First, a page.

Food Allergies and Obesity
Food allergies and their correlation to obesity have been examined by different research studies and important conclusions have been put forward by various studies. This short research paper will examine how food allergies can lead to food addiction that can cause obesity in individuals suffering from these allergies.
It is a common perception amongst women that obesity is mainly due to heredity problems which cause thyroid or metabolic imbalance in the body or simply because they over eat that adds to their weight.
This disproportional behavior particularly in women is seen as an outcome of either loss of self control or certain psychological problem which convinces women to eat more to their discomfort later in life.
However, this may not be the case as Null (284) remarked in his book that two out of three obese individuals are suffering from some form of food allergies. It has also been observed that food allergies aggravate medical severity of various health problems in individuals who are obese as compared to those who are not obese.
This takes the course of the current research to examine the relationship between food allergies and food addiction – one of the determinant factors of obesity.
The effect of food allergies on physical and mental state of an individual was first discovered by Dr. Randolph during 1940s (Goldberg, Trivieri and Anderson 509). Food allergy is defined by Dr. Bradly as ‘abnormal or adverse immunological reaction to food individuals eat with impunity’ (Goldberg, Trivieri and Anderson 509), which is different from non-allergic and toxic reactions to food.
The term food addiction is used to describe a pathological disorder which is characterized by compulsive and excessive craving and intake of food. It is not just anomalous consumption of food but also tendency to consume food which could be harmful to individuals’ well being (Allaboutifechallenges.org).
During 1940s Dr. Rudolph led a research that made remarkable findings regarding correlation between food allergies and food addiction. These findings suggested that those individuals with food allergies have food addiction for those food items to which they are allergic.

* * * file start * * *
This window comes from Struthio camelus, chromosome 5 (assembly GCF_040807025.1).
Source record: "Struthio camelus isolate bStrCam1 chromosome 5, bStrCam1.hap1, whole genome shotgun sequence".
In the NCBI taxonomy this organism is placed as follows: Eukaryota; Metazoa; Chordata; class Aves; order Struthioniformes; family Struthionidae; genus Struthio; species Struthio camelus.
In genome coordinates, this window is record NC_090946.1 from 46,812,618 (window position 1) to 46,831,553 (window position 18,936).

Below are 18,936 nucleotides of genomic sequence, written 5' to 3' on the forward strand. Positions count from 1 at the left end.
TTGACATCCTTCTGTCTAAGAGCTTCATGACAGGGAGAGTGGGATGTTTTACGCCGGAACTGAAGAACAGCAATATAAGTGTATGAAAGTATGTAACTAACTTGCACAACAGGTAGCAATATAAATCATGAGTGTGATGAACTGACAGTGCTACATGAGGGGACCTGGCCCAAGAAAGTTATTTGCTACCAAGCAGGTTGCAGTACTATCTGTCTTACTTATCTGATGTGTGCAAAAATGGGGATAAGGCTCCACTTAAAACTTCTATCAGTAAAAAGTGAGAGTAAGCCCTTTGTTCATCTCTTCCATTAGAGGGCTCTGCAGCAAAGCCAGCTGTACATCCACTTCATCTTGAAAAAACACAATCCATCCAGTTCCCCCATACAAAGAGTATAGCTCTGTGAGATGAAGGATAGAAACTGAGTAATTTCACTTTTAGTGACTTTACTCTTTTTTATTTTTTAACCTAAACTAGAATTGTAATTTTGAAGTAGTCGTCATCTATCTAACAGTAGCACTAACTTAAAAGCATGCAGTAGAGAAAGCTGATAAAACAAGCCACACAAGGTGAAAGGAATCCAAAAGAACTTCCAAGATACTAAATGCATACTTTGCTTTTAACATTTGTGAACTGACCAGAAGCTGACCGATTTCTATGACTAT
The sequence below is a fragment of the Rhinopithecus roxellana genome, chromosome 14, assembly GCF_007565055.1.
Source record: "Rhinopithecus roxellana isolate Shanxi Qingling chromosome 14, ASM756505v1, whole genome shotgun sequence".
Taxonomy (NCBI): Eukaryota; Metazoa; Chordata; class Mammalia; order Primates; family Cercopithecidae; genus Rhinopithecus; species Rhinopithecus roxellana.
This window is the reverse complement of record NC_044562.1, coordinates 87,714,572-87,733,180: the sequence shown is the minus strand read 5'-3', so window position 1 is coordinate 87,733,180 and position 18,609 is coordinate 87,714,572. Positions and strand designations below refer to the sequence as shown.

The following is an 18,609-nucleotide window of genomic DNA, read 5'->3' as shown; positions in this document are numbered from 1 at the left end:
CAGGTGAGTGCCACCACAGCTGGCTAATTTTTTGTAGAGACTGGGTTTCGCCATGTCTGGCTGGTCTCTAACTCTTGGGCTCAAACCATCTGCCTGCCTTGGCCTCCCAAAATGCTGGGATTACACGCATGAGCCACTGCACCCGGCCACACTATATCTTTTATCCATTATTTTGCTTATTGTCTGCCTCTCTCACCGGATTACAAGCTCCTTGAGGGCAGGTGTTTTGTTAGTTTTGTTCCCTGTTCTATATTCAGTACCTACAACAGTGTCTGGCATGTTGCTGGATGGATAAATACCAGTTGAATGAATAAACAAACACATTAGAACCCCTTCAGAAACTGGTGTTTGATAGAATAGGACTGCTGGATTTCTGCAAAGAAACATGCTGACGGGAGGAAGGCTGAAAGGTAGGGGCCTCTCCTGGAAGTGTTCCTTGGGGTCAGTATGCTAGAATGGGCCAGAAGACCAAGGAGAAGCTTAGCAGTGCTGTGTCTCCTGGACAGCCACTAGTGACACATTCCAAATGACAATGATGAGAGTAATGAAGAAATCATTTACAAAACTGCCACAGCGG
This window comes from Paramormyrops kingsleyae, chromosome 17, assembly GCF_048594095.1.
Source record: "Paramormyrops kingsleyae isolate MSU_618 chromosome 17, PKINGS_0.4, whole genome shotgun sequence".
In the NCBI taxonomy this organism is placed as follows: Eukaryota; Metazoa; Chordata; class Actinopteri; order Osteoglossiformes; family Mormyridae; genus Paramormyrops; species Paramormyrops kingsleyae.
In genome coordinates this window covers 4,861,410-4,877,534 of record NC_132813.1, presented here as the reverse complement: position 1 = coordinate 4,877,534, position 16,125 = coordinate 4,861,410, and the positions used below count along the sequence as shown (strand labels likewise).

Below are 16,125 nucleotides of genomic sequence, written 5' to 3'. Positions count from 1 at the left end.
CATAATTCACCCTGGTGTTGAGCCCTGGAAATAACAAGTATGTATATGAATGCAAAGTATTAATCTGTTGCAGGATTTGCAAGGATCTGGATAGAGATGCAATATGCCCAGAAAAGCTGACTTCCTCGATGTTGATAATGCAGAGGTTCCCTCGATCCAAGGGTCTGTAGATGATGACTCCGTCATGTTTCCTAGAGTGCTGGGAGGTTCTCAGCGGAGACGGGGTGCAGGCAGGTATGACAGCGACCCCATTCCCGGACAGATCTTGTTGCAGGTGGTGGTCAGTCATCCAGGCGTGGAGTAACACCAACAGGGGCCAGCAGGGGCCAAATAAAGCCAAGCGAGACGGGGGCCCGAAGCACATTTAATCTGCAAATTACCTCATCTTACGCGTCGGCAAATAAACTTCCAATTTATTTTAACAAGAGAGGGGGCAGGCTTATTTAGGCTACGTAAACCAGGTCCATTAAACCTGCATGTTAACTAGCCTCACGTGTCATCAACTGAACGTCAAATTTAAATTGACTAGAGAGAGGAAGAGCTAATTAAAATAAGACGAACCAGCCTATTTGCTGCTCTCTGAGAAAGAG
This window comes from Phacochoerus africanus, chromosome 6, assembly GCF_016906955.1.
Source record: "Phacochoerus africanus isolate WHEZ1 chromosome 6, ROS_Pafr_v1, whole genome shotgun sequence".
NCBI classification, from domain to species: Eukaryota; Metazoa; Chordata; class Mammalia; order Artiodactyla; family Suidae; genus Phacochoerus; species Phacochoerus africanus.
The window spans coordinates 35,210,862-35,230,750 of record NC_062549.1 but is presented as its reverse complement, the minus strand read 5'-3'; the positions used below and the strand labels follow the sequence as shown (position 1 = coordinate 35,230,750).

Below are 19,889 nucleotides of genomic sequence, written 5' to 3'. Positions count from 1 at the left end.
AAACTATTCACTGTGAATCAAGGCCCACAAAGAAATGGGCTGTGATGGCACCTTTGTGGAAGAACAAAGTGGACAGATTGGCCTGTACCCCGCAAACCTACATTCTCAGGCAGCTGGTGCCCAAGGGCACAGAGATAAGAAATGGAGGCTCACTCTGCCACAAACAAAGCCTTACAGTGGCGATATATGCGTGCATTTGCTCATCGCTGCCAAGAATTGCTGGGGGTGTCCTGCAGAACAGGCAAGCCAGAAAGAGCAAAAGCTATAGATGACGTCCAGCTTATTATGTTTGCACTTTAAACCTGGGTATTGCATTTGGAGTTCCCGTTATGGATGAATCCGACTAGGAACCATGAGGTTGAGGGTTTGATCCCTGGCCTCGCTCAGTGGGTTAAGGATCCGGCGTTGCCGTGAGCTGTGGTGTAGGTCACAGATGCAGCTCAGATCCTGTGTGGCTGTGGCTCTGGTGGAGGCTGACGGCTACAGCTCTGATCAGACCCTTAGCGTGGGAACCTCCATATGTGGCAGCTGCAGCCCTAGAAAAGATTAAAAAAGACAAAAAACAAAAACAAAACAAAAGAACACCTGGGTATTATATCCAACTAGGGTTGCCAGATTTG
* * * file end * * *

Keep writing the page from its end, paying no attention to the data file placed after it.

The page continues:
Addiction to such food items is difficult to be discovered as the allergic reaction remains only for two or three days and the symptoms are similar to those which are generally experienced by individuals that and it is difficult to distinguish them. Individuals suffering from these symptoms consume more of the same food item to which they are allergic and symptoms of food allergy eventually become suppressed or improved due to over eating or drinking.
This suppression of allergic symptoms by increased intake of addictive or allergenic food items is termed as masking by Dr. Rudolph (Goldberg, Trivieri and Anderson 509).
Furthermore, Dr. Charles Gableman commented in his research that the extent of allergic suppression depends on an individual’s regular intake of food to which he allergic and finally concluded with similar results that individuals are culturally induce to eat more of which they are allergic to (Goldberg, Trivieri and Anderson 510).
Another view of this relationship between food allergy and food addiction suggests that chemical imbalances in the body are caused by food allergies which could have impact on both physical and mental states. This initially leads to feeling of guilt in individuals but later they consciously or unconsciously start consuming the same food item again as a result of food addiction resulting from chemical imbalances in the body (Allaboutifechallenges.org).
Dr. Philpott commented in his book Prevention that one type of food allergy spreads to other types of food and environments causing individuals to exhibit irregular eating patterns that are characterized by extreme cravings and high weight growths (Gottlieb). Furthermore, Frederic Speer was of the opinion that those individuals who have food allergies become victims of food addiction and it becomes an emotional problem for them.
These emotional problems cause individuals to act overexcited, depressed, extremely wild or lethargic. As individuals are not able to control their cravings they begin to experience withdrawal symptoms (Gottlieb). Stephen A. Levine termed the relationship between food allergies and food addiction which individuals experience as allergy-addiction which is similar to other general addictions (Levine).
The compulsive behavior of individuals that makes them craving for food which is in fact dangerous for their health is referred to as binge eating which reflects eating patterns beyond conscience control of individuals. Another term bulimia is used to refer to situations where individuals having food allergy make deliberate efforts to avoid consequences of allergic disorder.
Most commonly individuals are involved in act of self induced vomiting (Gislason). However, food addiction sometimes becomes difficult to be overcome which not only poses threat to various body organs but also lead to weight problems for individuals.
In conclusion, we could state that food allergies do tend to bring change in individuals’ behavior which causes them to become allergy addictive. As a result of which they develop irregular eating habits adding to their weight problems and obesity.
Allaboutifechallenges.org. . 2009.
Gislason, Stephen. Eating and Weight Management. British Columbia: Alpha Education Books, 2009.
Goldberg, Burton, Trivieri, Larry and Anderson, John. Alternative Medicine: the Definitive Guide. New York: Celestial Arts, 2002.
Gottlieb, Bill. “Food Addiction: Hooked on Unhappiness.” Prevention Magazine 1979: 5-6.
Levine, Stephen. “More About Allergy and Addictions.” 2009. Redemies for Recovery.
Null, Gary. Women’s Health Solutions. London: Seven Stories Press, 2002.
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